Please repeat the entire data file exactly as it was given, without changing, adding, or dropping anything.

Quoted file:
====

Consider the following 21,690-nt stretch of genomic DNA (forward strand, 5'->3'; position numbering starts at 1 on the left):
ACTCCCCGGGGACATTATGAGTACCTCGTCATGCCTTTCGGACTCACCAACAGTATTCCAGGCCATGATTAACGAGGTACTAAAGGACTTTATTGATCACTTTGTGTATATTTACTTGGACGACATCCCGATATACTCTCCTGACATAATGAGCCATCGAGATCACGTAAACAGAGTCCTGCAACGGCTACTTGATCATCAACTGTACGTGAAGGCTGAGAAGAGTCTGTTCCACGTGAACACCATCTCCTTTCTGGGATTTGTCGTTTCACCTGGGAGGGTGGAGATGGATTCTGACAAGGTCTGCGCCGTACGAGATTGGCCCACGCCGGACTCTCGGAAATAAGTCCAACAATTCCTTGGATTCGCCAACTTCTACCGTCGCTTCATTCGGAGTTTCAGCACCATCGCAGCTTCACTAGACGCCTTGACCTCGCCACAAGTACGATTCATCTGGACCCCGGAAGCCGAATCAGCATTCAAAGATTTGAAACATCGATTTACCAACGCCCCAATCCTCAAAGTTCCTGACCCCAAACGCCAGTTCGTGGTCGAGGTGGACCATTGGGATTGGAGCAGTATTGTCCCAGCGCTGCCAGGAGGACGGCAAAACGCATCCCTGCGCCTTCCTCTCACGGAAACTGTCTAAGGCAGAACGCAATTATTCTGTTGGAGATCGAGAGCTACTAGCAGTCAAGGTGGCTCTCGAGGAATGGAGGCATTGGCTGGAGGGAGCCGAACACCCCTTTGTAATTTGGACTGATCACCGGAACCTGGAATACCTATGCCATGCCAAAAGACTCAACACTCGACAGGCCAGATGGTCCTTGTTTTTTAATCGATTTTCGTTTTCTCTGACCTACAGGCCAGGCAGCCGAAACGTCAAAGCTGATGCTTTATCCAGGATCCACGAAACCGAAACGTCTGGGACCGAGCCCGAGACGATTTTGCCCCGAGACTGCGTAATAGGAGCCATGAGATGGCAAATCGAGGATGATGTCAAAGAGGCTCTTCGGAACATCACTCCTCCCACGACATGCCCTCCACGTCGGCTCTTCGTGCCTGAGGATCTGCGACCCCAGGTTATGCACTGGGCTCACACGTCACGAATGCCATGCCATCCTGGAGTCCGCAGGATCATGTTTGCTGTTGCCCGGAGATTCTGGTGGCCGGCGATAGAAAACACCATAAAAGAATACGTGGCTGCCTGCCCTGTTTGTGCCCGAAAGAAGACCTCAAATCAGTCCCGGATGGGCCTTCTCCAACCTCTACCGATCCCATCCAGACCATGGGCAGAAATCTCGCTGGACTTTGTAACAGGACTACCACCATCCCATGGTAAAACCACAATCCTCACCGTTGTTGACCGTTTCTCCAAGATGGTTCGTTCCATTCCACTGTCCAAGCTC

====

Consider the following 21,690-nt stretch of genomic DNA (forward strand, 5'->3'; position numbering starts at 1 on the left):
ACTCCCCGGGGACATTATGAGTACCTCGTCATGCCTTTCGGACTCACCAACAGTATTCCAGGCCATGATTAACGAGGTACTAAAGGACTTTATTGATCACTTTGTGTATATTTACTTGGACGACATCCCGATATACTCTCCTGACATAATGAGCCATCGAGATCACGTAAACAGAGTCCTGCAACGGCTACTTGATCATCAACTGTACGTGAAGGCTGAGAAGAGTCTGTTCCACGTGAACACCATCTCCTTTCTGGGATTTGTCGTTTCACCTGGGAGGGTGGAGATGGATTCTGACAAGGTCTGCGCCGTACGAGATTGGCCCACGCCGGACTCTCGGAAATAAGTCCAACAATTCCTTGGATTCGCCAACTTCTACCGTCGCTTCATTCGGAGTTTCAGCACCATCGCAGCTTCACTAGACGCCTTGACCTCGCCACAAGTACGATTCATCTGGACCCCGGAAGCCGAATCAGCATTCAAAGATTTGAAACATCGATTTACCAACGCCCCAATCCTCAAAGTTCCTGACCCCAAACGCCAGTTCGTGGTCGAGGTGGACCATTGGGATTGGAGCAGTATTGTCCCAGCGCTGCCAGGAGGACGGCAAAACGCATCCCTGCGCCTTCCTCTCACGGAAACTGTCTAAGGCAGAACGCAATTATTCTGTTGGAGATCGAGAGCTACTAGCAGTCAAGGTGGCTCTCGAGGAATGGAGGCATTGGCTGGAGGGAGCCGAACACCCCTTTGTAATTTGGACTGATCACCGGAACCTGGAATACCTATGCCATGCCAAAAGACTCAACACTCGACAGGCCAGATGGTCCTTGTTTTTTAATCGATTTTCGTTTTCTCTGACCTACAGGCCAGGCAGCCGAAACGTCAAAGCTGATGCTTTATCCAGGATCCACGAAACCGAAACGTCTGGGACCGAGCCCGAGACGATTTTGCCCCGAGACTGCGTAATAGGAGCCATGAGATGGCAAATCGAGGATGATGTCAAAGAGGCTCTTCGGAACATCACTCCTCCCACGACATGCCCTCCACGTCGGCTCTTCGTGCCTGAGGATCTGCGACCCCAGGTTATGCACTGGGCTCACACGTCACGAATGCCATGCCATCCTGGAGTCCGCAGGATCATGTTTGCTGTTGCCCGGAGATTCTGGTGGCCGGCGATAGAAAACACCATAAAAGAATACGTGGCTGCCTGCCCTGTTTGTGCCCGAAAGAAGACCTCAAATCAGTCCCGGATGGGCCTTCTCCAACCTCTACCGATCCCATCCAGACCATGGGCAGAAATCTCGCTGGACTTTGTAACAGGACTACCACCATCCCATGGTAAAACCACAATCCTCACCGTTGTTGACCGTTTCTCCAAGATGGTTCGTTCCATTCCACTGTCCAAGCTC